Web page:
...pretty tame by The Who’s standards, and lacking stylistic coherence.
Sid Smith 2007-04-17
Whatever the arty origins of their auto-destruction stage act may have been, the resulting column inches from those exploding drum kits and wrecked amplifiers demonstrated that The Who were one of the most media-savvy bands around. Their grasp of the importance of image comes as no particular surprise given Mod culture’s attention to personal grooming and having the correct look at all times. Pete Townshend once said that the idea of interspersing the tracks of The Who Sell Out with radio jingles came from a desire to disguise what he felt was a weak collection of songs. Thus the iconic cover and the audio adverts conspired to become a satirical swipe at rampant consumerism – hey presto, a concept album of sorts. Well, almost.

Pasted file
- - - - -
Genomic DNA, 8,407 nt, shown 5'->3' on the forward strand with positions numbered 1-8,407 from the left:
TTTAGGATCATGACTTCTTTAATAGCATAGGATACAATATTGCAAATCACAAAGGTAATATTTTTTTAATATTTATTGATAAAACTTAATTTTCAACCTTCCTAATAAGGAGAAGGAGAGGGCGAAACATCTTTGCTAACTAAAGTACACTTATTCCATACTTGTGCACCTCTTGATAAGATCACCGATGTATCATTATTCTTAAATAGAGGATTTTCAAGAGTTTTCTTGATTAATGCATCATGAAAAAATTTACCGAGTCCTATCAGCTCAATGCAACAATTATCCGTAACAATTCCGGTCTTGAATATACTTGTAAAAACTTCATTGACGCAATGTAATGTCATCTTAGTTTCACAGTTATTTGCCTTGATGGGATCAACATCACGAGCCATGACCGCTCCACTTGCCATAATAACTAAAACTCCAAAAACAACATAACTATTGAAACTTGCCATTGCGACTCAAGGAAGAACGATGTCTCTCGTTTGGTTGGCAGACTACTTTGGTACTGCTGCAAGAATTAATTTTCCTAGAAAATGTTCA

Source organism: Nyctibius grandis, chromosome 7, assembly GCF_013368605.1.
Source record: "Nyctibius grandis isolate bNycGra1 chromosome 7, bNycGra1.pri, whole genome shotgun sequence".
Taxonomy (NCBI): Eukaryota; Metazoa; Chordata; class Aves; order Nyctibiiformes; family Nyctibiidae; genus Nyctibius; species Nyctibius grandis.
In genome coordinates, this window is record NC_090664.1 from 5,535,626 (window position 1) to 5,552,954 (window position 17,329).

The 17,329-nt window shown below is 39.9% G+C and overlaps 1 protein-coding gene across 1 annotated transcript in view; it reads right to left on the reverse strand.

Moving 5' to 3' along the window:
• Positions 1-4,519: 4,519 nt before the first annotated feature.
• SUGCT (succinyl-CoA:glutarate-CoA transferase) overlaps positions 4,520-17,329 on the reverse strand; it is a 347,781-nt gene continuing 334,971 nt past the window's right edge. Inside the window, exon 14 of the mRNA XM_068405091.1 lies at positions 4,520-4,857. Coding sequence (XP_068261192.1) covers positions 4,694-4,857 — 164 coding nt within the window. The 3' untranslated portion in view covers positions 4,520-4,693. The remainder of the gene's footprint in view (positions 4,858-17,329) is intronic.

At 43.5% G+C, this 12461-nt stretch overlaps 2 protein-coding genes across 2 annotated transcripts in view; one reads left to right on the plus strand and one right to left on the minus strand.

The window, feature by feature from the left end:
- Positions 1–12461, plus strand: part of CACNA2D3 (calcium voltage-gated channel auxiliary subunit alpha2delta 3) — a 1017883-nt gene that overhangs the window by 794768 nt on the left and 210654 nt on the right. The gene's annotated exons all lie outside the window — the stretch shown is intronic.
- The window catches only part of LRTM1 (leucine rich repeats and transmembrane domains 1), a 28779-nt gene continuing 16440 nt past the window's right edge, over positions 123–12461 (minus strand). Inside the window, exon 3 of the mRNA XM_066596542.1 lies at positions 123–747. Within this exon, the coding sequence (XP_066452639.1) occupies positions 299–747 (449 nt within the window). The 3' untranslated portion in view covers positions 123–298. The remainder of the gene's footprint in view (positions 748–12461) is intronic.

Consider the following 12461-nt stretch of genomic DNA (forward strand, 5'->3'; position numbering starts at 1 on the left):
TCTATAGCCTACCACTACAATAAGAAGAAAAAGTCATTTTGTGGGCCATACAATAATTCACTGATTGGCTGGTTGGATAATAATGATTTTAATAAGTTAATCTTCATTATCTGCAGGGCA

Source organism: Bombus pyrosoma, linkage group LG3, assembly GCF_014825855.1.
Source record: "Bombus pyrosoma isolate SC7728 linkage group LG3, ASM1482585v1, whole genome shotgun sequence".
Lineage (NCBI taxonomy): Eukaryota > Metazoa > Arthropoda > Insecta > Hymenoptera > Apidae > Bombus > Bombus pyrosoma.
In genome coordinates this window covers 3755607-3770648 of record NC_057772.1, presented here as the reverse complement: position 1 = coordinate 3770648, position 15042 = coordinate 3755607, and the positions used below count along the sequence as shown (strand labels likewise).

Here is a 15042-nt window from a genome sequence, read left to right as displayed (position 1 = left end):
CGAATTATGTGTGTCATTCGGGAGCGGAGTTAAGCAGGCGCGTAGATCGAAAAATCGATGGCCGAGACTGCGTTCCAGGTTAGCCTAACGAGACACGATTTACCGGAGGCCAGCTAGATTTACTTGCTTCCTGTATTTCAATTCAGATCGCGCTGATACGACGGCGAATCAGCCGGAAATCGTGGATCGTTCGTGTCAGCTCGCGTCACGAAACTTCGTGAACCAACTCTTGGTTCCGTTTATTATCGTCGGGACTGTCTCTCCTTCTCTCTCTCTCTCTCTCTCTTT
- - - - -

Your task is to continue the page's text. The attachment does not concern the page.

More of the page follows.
Ironically, the album is an advert of sorts for their follow-up record, containing as it does, many of the seeds that would flower into Tommy. Townshend was partially right about some it not being up to scratch. John Entwhistle’s “Mingy Stingy” and the psychedelic “Armenia City In The Sky” (written by Speedy Keene, later of Thunderclap Newman and Motorhead producer, trivia fans), as well as his own “Mary Anne With The Shaky Hand” and “Our Love Was” may well be innocuous tosh but tosh nevertheless.
Things get on firmer Townshend ground with the tongue-in-cheek tale about the nature of masculinity, “Tattoo” which has such a glorious uplifting melody that Roger Daltry could’ve sang lines from the Yellow Pages and it would’ve been just as spine-tingling. The plaintive “Sunshine” (with its hint of “Pinball Wizard”) is an attractive enough love song, and like “Rael 1” - the album’s only true concept track - shows his keenness to extend his craft and serve notice of the shape of things to come. Generally though, things are pretty tame by The Who’s standards, and lacking stylistic coherence.
The exception is “I Can See For Miles.” Its glowering presence overshadows everything else here. The rumbling salvos of Keith Moon’s tom-toms brilliantly herald the cathartic release of the song’s pulsating, obsessive chorus. A classic chunk of Who and a highpoint in 60s pop.